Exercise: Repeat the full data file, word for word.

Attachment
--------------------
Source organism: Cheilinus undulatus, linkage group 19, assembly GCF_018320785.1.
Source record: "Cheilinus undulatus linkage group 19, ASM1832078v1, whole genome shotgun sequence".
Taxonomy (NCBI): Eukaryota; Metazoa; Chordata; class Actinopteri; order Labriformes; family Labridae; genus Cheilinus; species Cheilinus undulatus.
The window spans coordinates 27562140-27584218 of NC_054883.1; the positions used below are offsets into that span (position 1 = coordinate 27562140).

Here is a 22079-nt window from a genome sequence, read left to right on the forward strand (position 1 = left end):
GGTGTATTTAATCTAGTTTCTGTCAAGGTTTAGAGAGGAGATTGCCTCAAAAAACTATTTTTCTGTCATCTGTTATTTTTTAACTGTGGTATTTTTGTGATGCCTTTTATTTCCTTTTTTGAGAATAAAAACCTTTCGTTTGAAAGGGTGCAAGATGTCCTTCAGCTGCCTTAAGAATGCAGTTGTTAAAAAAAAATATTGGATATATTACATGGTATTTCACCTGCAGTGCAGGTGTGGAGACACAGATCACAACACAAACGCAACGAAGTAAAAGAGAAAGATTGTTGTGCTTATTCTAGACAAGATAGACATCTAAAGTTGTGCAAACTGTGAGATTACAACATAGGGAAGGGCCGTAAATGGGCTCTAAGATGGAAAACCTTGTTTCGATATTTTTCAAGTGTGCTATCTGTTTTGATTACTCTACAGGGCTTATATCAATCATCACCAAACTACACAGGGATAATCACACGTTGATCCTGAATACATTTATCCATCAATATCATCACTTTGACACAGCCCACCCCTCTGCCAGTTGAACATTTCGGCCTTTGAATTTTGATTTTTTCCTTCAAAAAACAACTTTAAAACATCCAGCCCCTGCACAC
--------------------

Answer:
Source organism: Cheilinus undulatus, linkage group 19, assembly GCF_018320785.1.
Source record: "Cheilinus undulatus linkage group 19, ASM1832078v1, whole genome shotgun sequence".
Taxonomy (NCBI): Eukaryota; Metazoa; Chordata; class Actinopteri; order Labriformes; family Labridae; genus Cheilinus; species Cheilinus undulatus.
The window spans coordinates 27562140-27584218 of NC_054883.1; the positions used below are offsets into that span (position 1 = coordinate 27562140).

Here is a 22079-nt window from a genome sequence, read left to right on the forward strand (position 1 = left end):
GGTGTATTTAATCTAGTTTCTGTCAAGGTTTAGAGAGGAGATTGCCTCAAAAAACTATTTTTCTGTCATCTGTTATTTTTTAACTGTGGTATTTTTGTGATGCCTTTTATTTCCTTTTTTGAGAATAAAAACCTTTCGTTTGAAAGGGTGCAAGATGTCCTTCAGCTGCCTTAAGAATGCAGTTGTTAAAAAAAAATATTGGATATATTACATGGTATTTCACCTGCAGTGCAGGTGTGGAGACACAGATCACAACACAAACGCAACGAAGTAAAAGAGAAAGATTGTTGTGCTTATTCTAGACAAGATAGACATCTAAAGTTGTGCAAACTGTGAGATTACAACATAGGGAAGGGCCGTAAATGGGCTCTAAGATGGAAAACCTTGTTTCGATATTTTTCAAGTGTGCTATCTGTTTTGATTACTCTACAGGGCTTATATCAATCATCACCAAACTACACAGGGATAATCACACGTTGATCCTGAATACATTTATCCATCAATATCATCACTTTGACACAGCCCACCCCTCTGCCAGTTGAACATTTCGGCCTTTGAATTTTGATTTTTTCCTTCAAAAAACAACTTTAAAACATCCAGCCCCTGCACAC